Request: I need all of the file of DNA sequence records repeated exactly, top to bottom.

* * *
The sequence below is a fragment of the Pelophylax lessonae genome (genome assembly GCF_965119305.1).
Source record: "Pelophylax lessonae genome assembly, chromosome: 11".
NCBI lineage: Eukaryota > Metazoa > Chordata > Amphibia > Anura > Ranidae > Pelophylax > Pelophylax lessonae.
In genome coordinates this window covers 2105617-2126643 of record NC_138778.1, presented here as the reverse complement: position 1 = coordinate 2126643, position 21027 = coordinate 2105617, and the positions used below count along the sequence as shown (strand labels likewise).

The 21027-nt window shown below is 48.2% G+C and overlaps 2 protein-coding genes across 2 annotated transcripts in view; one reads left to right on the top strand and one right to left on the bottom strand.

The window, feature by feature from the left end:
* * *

The sequence below is a fragment of the Pelophylax lessonae genome (genome assembly GCF_965119305.1).
Source record: "Pelophylax lessonae genome assembly, chromosome: 11".
NCBI lineage: Eukaryota > Metazoa > Chordata > Amphibia > Anura > Ranidae > Pelophylax > Pelophylax lessonae.
In genome coordinates this window covers 2105617-2126643 of record NC_138778.1, presented here as the reverse complement: position 1 = coordinate 2126643, position 21027 = coordinate 2105617, and the positions used below count along the sequence as shown (strand labels likewise).

The 21027-nt window shown below is 48.2% G+C and overlaps 2 protein-coding genes across 2 annotated transcripts in view; one reads left to right on the top strand and one right to left on the bottom strand.

The window, feature by feature from the left end: